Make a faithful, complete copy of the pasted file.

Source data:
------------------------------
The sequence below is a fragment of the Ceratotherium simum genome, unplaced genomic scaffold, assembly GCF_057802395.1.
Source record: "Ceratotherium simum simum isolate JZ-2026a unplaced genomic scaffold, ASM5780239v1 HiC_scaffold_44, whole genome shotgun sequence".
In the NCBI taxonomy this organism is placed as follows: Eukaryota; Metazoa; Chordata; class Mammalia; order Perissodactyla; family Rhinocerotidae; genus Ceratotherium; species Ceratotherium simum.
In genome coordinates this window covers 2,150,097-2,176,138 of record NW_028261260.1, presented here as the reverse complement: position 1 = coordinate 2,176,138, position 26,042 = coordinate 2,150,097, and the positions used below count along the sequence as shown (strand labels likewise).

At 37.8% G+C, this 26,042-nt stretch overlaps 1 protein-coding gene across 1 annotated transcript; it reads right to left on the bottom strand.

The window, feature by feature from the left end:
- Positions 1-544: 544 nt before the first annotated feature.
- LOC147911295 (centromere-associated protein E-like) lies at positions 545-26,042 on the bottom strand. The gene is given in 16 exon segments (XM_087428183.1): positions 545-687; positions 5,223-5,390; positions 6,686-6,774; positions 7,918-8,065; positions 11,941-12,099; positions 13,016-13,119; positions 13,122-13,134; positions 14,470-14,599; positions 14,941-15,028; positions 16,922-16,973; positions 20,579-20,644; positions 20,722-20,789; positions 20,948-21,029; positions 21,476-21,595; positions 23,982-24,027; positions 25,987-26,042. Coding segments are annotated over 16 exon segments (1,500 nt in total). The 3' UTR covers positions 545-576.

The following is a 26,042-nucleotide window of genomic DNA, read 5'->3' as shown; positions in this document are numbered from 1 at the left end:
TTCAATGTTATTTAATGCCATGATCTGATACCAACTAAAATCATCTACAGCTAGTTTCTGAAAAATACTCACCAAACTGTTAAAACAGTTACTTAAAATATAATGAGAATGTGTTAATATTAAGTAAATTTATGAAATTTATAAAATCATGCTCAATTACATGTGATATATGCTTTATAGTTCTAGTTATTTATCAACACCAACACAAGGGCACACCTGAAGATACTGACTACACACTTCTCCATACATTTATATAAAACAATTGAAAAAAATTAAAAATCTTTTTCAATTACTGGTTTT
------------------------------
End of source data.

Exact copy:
The sequence below is a fragment of the Ceratotherium simum genome, unplaced genomic scaffold, assembly GCF_057802395.1.
Source record: "Ceratotherium simum simum isolate JZ-2026a unplaced genomic scaffold, ASM5780239v1 HiC_scaffold_44, whole genome shotgun sequence".
In the NCBI taxonomy this organism is placed as follows: Eukaryota; Metazoa; Chordata; class Mammalia; order Perissodactyla; family Rhinocerotidae; genus Ceratotherium; species Ceratotherium simum.
In genome coordinates this window covers 2,150,097-2,176,138 of record NW_028261260.1, presented here as the reverse complement: position 1 = coordinate 2,176,138, position 26,042 = coordinate 2,150,097, and the positions used below count along the sequence as shown (strand labels likewise).

At 37.8% G+C, this 26,042-nt stretch overlaps 1 protein-coding gene across 1 annotated transcript; it reads right to left on the bottom strand.

The window, feature by feature from the left end:
- Positions 1-544: 544 nt before the first annotated feature.
- LOC147911295 (centromere-associated protein E-like) lies at positions 545-26,042 on the bottom strand. The gene is given in 16 exon segments (XM_087428183.1): positions 545-687; positions 5,223-5,390; positions 6,686-6,774; positions 7,918-8,065; positions 11,941-12,099; positions 13,016-13,119; positions 13,122-13,134; positions 14,470-14,599; positions 14,941-15,028; positions 16,922-16,973; positions 20,579-20,644; positions 20,722-20,789; positions 20,948-21,029; positions 21,476-21,595; positions 23,982-24,027; positions 25,987-26,042. Coding segments are annotated over 16 exon segments (1,500 nt in total). The 3' UTR covers positions 545-576.

The following is a 26,042-nucleotide window of genomic DNA, read 5'->3' as shown; positions in this document are numbered from 1 at the left end:
TTCAATGTTATTTAATGCCATGATCTGATACCAACTAAAATCATCTACAGCTAGTTTCTGAAAAATACTCACCAAACTGTTAAAACAGTTACTTAAAATATAATGAGAATGTGTTAATATTAAGTAAATTTATGAAATTTATAAAATCATGCTCAATTACATGTGATATATGCTTTATAGTTCTAGTTATTTATCAACACCAACACAAGGGCACACCTGAAGATACTGACTACACACTTCTCCATACATTTATATAAAACAATTGAAAAAAATTAAAAATCTTTTTCAATTACTGGTTTT